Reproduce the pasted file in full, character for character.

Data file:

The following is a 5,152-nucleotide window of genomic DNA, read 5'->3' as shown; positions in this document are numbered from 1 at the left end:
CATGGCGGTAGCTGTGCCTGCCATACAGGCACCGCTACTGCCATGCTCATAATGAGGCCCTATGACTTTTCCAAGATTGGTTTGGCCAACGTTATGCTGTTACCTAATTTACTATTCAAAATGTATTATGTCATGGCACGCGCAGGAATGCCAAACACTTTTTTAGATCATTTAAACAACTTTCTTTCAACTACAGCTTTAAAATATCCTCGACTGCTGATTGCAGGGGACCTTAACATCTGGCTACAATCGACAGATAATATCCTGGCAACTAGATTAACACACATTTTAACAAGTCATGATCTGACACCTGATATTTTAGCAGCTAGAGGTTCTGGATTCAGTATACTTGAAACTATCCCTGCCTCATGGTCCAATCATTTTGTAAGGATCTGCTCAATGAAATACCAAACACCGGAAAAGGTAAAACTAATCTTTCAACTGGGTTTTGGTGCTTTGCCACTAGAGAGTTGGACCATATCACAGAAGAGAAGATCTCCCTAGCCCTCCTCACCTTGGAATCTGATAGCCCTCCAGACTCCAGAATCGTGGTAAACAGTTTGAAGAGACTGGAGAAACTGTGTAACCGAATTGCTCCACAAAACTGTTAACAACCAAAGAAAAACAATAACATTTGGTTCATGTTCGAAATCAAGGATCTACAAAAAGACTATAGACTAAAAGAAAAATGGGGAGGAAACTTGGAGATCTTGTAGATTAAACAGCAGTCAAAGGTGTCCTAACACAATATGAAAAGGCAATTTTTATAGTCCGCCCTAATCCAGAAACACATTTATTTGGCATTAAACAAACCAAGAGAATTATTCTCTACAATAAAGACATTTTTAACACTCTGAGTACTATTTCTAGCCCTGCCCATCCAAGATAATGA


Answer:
The following is a 5,152-nucleotide window of genomic DNA, read 5'->3' as shown; positions in this document are numbered from 1 at the left end:
CATGGCGGTAGCTGTGCCTGCCATACAGGCACCGCTACTGCCATGCTCATAATGAGGCCCTATGACTTTTCCAAGATTGGTTTGGCCAACGTTATGCTGTTACCTAATTTACTATTCAAAATGTATTATGTCATGGCACGCGCAGGAATGCCAAACACTTTTTTAGATCATTTAAACAACTTTCTTTCAACTACAGCTTTAAAATATCCTCGACTGCTGATTGCAGGGGACCTTAACATCTGGCTACAATCGACAGATAATATCCTGGCAACTAGATTAACACACATTTTAACAAGTCATGATCTGACACCTGATATTTTAGCAGCTAGAGGTTCTGGATTCAGTATACTTGAAACTATCCCTGCCTCATGGTCCAATCATTTTGTAAGGATCTGCTCAATGAAATACCAAACACCGGAAAAGGTAAAACTAATCTTTCAACTGGGTTTTGGTGCTTTGCCACTAGAGAGTTGGACCATATCACAGAAGAGAAGATCTCCCTAGCCCTCCTCACCTTGGAATCTGATAGCCCTCCAGACTCCAGAATCGTGGTAAACAGTTTGAAGAGACTGGAGAAACTGTGTAACCGAATTGCTCCACAAAACTGTTAACAACCAAAGAAAAACAATAACATTTGGTTCATGTTCGAAATCAAGGATCTACAAAAAGACTATAGACTAAAAGAAAAATGGGGAGGAAACTTGGAGATCTTGTAGATTAAACAGCAGTCAAAGGTGTCCTAACACAATATGAAAAGGCAATTTTTATAGTCCGCCCTAATCCAGAAACACATTTATTTGGCATTAAACAAACCAAGAGAATTATTCTCTACAATAAAGACATTTTTAACACTCTGAGTACTATTTCTAGCCCTGCCCATCCAAGATAATGA